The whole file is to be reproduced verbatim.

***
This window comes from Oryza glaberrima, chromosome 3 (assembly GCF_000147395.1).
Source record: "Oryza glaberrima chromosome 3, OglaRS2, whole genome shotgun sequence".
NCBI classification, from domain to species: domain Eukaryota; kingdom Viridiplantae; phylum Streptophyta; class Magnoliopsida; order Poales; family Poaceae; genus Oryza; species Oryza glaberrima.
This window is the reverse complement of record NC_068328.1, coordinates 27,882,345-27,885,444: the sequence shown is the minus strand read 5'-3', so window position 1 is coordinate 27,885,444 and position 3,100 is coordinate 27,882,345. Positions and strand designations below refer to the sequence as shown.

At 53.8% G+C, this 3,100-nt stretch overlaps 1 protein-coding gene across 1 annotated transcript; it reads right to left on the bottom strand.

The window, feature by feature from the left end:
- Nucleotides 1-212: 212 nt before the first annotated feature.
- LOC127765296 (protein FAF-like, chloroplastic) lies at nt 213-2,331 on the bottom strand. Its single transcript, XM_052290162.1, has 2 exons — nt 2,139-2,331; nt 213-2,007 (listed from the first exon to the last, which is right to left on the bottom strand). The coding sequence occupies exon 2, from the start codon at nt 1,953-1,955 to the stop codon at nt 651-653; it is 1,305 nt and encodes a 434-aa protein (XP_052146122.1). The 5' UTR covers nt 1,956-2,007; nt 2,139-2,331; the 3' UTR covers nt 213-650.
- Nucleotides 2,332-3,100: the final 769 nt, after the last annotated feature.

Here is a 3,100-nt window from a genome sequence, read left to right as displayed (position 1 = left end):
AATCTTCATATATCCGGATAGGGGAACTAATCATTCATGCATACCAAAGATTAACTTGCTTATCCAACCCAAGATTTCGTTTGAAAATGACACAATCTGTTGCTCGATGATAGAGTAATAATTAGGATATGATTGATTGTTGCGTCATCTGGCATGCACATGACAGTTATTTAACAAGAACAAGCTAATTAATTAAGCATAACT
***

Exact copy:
This window comes from Oryza glaberrima, chromosome 3 (assembly GCF_000147395.1).
Source record: "Oryza glaberrima chromosome 3, OglaRS2, whole genome shotgun sequence".
NCBI classification, from domain to species: domain Eukaryota; kingdom Viridiplantae; phylum Streptophyta; class Magnoliopsida; order Poales; family Poaceae; genus Oryza; species Oryza glaberrima.
This window is the reverse complement of record NC_068328.1, coordinates 27,882,345-27,885,444: the sequence shown is the minus strand read 5'-3', so window position 1 is coordinate 27,885,444 and position 3,100 is coordinate 27,882,345. Positions and strand designations below refer to the sequence as shown.

At 53.8% G+C, this 3,100-nt stretch overlaps 1 protein-coding gene across 1 annotated transcript; it reads right to left on the bottom strand.

The window, feature by feature from the left end:
- Nucleotides 1-212: 212 nt before the first annotated feature.
- LOC127765296 (protein FAF-like, chloroplastic) lies at nt 213-2,331 on the bottom strand. Its single transcript, XM_052290162.1, has 2 exons — nt 2,139-2,331; nt 213-2,007 (listed from the first exon to the last, which is right to left on the bottom strand). The coding sequence occupies exon 2, from the start codon at nt 1,953-1,955 to the stop codon at nt 651-653; it is 1,305 nt and encodes a 434-aa protein (XP_052146122.1). The 5' UTR covers nt 1,956-2,007; nt 2,139-2,331; the 3' UTR covers nt 213-650.
- Nucleotides 2,332-3,100: the final 769 nt, after the last annotated feature.

Here is a 3,100-nt window from a genome sequence, read left to right as displayed (position 1 = left end):
AATCTTCATATATCCGGATAGGGGAACTAATCATTCATGCATACCAAAGATTAACTTGCTTATCCAACCCAAGATTTCGTTTGAAAATGACACAATCTGTTGCTCGATGATAGAGTAATAATTAGGATATGATTGATTGTTGCGTCATCTGGCATGCACATGACAGTTATTTAACAAGAACAAGCTAATTAATTAAGCATAACT